If you are interested in blogging or want to promote your book, please contact E. B. Davis at writerswhokill@gmail.com.


Our reason for creating WWK originated as an outlet for our love of reading and writing mystery fiction. We hope you love it, too, and will enjoy our holiday gifts to our readers with original short stories to celebrate the season. Starting on 11/16 stories by Warren Bull, Margaret S. Hamilton, Paula Gail Benson, Linda Rodriguez, KM Rockwood, Gloria Alden, and E. B. Davis will appear every Thursday into the New Year.


Our November Author Interviews: 11/8--Ellen Byron, and 11/15--Sujata Massey. Please join us in welcoming these authors to WWK.


November Saturday Bloggers: 11/4 Margaret S. Hamilton and 11/11 Cheryl Hollon.


Congratulations to our writers for the following publications:

Shari Randall's "Pets" will be included in Chesapeake Crimes: Fur, Feathers, and Felonies anthology, which will be published in 2018. In the same anthology "Rasputin," KM Rockwood's short story, will also be published. Her short story "Goldie" will be published in the Busted anthology, which will be released by Level Best Books on April 25th.


In addition, our prolific KM will have the following shorts published as well: "Making Tracks" in Passport to Murder, Bouchercon anthology, October 2017 and "Turkey Underfoot," just published, will appear in the anthology The Killer Wore Cranberry: a Fifth Course of Chaos.


James M. Jackson's 4th book in the Seamus McCree series, Doubtful Relations, is now available. His novella "Low Tide at Tybee" appears February 7 as part of Lowcountry Crimes: Four Novellas, which is available for order.

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Friday, October 16, 2015

Deadly Occupation
A Michael Stoddard American Revolution Mystery
by Suzanne Adair

Review by Warren Bull






In her latest book about Michael Stoddard, a lieutenant in the British army fighting to keep the American colonies under the control of the Crown, author Suzanne Adair continues to show her ability to combine history and fiction in an eminently entertaining way.
This time, January of 1781, Stoddard is assigned to investigate the disappearance of a colonial woman and to look into the activities of an unusual church.  His regiment has come into Wilmington, North Carolina, after irregular local forces fled.  It is not at all clear who supports the Crown and who wants independence.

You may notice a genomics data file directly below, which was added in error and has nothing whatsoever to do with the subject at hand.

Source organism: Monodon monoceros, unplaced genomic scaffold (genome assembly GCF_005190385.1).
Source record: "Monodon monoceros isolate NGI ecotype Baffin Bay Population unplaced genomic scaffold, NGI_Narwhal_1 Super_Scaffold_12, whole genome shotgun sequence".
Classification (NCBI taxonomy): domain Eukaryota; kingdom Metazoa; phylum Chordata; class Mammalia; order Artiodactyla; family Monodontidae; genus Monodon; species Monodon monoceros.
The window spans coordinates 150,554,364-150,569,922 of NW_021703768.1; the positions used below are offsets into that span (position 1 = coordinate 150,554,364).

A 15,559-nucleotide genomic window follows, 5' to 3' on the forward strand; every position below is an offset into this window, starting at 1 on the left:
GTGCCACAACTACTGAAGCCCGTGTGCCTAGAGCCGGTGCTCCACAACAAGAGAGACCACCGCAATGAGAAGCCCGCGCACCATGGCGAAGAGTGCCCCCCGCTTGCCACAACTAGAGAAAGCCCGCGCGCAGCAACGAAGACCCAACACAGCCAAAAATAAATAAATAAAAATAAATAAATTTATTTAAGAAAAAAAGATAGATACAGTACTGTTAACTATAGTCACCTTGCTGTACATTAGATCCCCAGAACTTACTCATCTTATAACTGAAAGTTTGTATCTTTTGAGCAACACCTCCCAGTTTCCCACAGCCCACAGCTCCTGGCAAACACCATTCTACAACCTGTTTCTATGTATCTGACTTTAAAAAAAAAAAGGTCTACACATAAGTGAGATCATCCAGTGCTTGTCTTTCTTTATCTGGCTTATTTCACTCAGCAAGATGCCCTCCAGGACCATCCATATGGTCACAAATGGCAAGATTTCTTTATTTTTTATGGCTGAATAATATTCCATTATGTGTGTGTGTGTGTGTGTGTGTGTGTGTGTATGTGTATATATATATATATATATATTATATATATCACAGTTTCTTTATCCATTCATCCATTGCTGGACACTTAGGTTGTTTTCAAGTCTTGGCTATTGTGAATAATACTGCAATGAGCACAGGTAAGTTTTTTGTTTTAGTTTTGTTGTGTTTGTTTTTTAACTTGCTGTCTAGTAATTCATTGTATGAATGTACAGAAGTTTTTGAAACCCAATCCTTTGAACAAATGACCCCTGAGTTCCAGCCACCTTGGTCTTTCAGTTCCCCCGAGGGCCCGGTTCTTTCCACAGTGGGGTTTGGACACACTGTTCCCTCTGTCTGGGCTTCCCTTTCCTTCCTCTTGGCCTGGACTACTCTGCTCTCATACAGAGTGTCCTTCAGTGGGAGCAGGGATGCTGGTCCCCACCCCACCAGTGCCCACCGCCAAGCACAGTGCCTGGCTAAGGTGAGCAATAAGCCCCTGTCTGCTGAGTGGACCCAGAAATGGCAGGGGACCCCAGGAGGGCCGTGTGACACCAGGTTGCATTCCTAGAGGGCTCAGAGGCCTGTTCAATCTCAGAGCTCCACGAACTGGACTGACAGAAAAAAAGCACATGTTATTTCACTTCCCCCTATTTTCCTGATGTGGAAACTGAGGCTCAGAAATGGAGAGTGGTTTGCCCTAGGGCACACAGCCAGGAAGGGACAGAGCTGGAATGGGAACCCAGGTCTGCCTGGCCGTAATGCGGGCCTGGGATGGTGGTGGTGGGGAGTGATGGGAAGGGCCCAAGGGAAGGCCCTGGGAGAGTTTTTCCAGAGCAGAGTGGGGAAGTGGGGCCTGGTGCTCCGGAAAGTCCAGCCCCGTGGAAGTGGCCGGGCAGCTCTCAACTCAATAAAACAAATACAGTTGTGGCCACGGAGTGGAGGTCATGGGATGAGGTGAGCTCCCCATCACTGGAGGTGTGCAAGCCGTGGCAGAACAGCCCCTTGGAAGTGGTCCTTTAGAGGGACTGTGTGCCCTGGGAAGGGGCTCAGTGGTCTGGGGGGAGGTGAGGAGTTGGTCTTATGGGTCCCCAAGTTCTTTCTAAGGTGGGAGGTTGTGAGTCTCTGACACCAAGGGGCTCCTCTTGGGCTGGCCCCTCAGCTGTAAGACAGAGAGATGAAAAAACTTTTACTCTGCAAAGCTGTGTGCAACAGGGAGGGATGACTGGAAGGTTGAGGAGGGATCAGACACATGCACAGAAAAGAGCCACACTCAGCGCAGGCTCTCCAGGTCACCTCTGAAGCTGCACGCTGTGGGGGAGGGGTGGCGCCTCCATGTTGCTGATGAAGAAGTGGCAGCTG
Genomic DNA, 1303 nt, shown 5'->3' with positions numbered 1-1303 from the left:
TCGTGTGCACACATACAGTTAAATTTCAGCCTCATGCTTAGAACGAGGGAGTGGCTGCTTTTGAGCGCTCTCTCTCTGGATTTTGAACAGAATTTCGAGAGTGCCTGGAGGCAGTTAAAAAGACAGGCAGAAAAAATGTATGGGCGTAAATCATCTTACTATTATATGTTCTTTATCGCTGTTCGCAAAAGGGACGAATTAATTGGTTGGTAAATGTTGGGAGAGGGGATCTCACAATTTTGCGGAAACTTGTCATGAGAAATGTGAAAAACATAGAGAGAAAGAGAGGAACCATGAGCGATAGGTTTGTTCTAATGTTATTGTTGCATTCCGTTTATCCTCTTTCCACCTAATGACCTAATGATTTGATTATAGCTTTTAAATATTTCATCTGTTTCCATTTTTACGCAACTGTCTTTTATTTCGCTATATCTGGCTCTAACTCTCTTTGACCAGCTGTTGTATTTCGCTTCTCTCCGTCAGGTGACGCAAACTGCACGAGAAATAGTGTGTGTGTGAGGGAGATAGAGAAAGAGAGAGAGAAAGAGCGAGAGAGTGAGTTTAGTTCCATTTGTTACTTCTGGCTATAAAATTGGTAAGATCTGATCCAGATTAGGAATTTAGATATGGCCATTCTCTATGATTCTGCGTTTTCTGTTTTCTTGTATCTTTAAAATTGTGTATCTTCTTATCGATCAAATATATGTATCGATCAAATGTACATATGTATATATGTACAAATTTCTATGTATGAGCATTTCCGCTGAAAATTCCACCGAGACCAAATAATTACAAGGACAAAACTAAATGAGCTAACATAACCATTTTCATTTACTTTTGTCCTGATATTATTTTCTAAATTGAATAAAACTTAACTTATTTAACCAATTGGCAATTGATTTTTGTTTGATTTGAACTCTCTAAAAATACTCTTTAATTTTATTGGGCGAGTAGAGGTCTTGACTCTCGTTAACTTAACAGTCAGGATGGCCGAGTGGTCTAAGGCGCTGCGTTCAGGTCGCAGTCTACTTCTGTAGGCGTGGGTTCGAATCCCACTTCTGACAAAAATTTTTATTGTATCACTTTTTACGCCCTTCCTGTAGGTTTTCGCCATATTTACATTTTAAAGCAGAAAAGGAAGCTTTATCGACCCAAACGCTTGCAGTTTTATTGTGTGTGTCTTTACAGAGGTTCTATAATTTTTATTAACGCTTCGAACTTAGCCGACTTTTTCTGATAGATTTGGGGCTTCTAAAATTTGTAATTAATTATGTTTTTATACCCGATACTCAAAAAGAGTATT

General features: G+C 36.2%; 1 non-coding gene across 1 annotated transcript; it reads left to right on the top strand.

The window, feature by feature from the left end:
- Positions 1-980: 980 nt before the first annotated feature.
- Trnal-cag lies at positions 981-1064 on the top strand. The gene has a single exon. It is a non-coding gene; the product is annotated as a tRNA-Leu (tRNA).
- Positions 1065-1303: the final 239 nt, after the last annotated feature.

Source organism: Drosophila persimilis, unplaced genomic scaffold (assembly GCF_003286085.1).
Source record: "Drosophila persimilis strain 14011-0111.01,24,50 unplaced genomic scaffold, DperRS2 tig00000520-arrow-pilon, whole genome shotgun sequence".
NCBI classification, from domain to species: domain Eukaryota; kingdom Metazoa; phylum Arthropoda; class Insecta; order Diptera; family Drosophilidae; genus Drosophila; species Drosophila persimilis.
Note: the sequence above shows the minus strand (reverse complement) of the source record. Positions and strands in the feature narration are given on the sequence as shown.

Stoddard recruits a recent addition to the regiment, Nick Spry, who more than proves his worth in disentangling the twist and turns of motivation and questionable information they are presented with.

As with her other books, the characters are nuanced, the plot is fairly laid out and the pace never slackens.  I was surprised by the variety of religious beliefs and practices of that place and time.  I always learn from the author’s books and the process never distracts me from the story. 

I enjoyed the humor and surprises that come with reading Suzanne Adair’s works. She presents the personal issues and foibles of her characters, which make them such interesting personalities.  I look forward to the next adventure. 

11 comments:

James Montgomery Jackson said...

Suzanne, Welcome to WWK by way of Warren's review. It was so nice to meet you in person at Bouchercon.

~ Jim

Margaret Turkevich said...

I look forward to reading your book and learning more about the war in North Carolina

Shari Randall said...

Hi Suzanne *waves* so nice to meet you at Bouchercon! I know you take your history very seriously, and I love learning new things about an era that I thought I understood from long ago history classes. Your books sound enticing on so many levels! Thanks for the review, Warren, I will have to check these out.

Gloria Alden said...

Suzanne, now I wish I'd bought your book at Bouchercon. Because I came by plane, I was
limited by what I could buy, but I'm writing it down on my TBO list to order. It sounds
like a great book.

Suzanne said...

Thanks for the welcome, Jim. I've actually been to WWK before, but each time is fun. I enjoyed meeting you at Bouchercon, too. The Guppy lunch and SinC breakfast were great.

Suzanne said...

Margaret, thanks for stopping by. The American Revolution in North Carolina is largely overlooked in history classes. I think that's because 1781 was the year of British victory in North Carolina. The British occupied Wilmington and, with their loyalist allies, kept the Continental Army from moving troops and supplies between South Carolina and Virginia for most of the year. This sounds like such a great environment for murder that I decided to set the Michael Stoddard mysteries there. I hope you enjoy the books.

Suzanne said...

Hi Shari! It was great to meet you at Bouchercon, too! And you know that what we learned in high school history class was sanitized, right? That gives me plenty of opportunities to show the real history in my series. :-)

Suzanne said...

Gloria, I live about three miles from the Bouchercon hotels, and I lugged home twelve free books. They were heavy! I cannot imagine packing those books inside a suitcase, then trying to heave the suitcase into the overhead storage compartment of an airplane. Enjoy Deadly Occupation when you read it.

Grace Topping said...

Your books sound intriguing, Suzaanne. It's always good to know that the author of a historical novel has taken great pains to do research and make it as accurate at possible.

KM Rockwood said...

These sound like great Christmas gifts for the history buffs in my family! They get frustrated with the authors who play fast and loose with historic facts, but love books that reflect the era accurately.

Kara Cerise said...

I'm glad that a new Michael Stoddard mystery is available! I enjoy reading your books, Suzanne, and always learn something. Do you teach classes about writing historical mysteries?